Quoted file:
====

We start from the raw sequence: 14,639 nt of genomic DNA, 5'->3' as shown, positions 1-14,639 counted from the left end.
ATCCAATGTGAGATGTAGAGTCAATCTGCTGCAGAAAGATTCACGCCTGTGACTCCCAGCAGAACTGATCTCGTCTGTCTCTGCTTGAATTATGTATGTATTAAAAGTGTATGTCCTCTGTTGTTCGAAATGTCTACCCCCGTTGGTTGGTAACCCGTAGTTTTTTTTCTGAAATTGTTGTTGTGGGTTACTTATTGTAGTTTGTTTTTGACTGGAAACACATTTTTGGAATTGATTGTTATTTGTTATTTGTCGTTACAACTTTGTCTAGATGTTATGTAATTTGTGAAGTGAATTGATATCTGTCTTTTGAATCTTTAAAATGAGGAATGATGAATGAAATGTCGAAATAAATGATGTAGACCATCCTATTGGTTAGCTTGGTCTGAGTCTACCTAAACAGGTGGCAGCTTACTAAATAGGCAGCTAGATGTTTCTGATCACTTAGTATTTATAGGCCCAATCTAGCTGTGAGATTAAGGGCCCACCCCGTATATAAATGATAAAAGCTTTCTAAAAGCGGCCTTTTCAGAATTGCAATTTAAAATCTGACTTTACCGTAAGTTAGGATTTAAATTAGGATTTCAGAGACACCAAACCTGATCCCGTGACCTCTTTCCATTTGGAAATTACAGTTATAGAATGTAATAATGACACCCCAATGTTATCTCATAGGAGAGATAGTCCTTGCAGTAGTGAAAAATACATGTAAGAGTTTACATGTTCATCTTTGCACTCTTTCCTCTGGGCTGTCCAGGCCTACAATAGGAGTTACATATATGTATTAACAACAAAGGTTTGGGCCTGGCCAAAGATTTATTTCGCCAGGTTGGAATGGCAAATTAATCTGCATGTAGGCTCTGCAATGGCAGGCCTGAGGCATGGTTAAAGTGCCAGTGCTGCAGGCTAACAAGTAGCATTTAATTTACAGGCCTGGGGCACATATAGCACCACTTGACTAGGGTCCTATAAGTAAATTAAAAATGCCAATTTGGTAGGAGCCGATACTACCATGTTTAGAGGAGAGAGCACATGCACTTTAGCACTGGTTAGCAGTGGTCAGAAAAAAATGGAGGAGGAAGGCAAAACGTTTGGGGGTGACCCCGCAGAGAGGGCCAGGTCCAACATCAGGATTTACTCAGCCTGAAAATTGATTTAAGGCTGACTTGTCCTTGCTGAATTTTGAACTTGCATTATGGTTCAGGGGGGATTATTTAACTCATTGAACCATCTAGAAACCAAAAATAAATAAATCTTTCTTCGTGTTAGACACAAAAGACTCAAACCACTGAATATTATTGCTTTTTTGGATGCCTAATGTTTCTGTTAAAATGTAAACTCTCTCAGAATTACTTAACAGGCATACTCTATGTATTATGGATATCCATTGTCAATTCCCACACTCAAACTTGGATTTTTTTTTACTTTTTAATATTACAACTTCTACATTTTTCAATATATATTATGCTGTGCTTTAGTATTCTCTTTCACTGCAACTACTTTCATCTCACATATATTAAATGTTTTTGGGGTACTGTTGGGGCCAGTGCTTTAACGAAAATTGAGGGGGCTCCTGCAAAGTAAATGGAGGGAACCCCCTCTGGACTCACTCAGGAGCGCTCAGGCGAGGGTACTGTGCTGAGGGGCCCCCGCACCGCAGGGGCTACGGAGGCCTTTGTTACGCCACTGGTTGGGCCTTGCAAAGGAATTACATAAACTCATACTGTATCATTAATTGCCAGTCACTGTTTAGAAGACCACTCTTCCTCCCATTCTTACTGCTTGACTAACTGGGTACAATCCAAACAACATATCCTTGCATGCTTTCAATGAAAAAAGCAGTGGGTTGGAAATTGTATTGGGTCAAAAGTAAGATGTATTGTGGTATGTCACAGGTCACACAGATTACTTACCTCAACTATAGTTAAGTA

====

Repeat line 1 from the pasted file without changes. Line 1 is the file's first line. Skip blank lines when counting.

We start from the raw sequence: 14,639 nt of genomic DNA, 5'->3' as shown, positions 1-14,639 counted from the left end.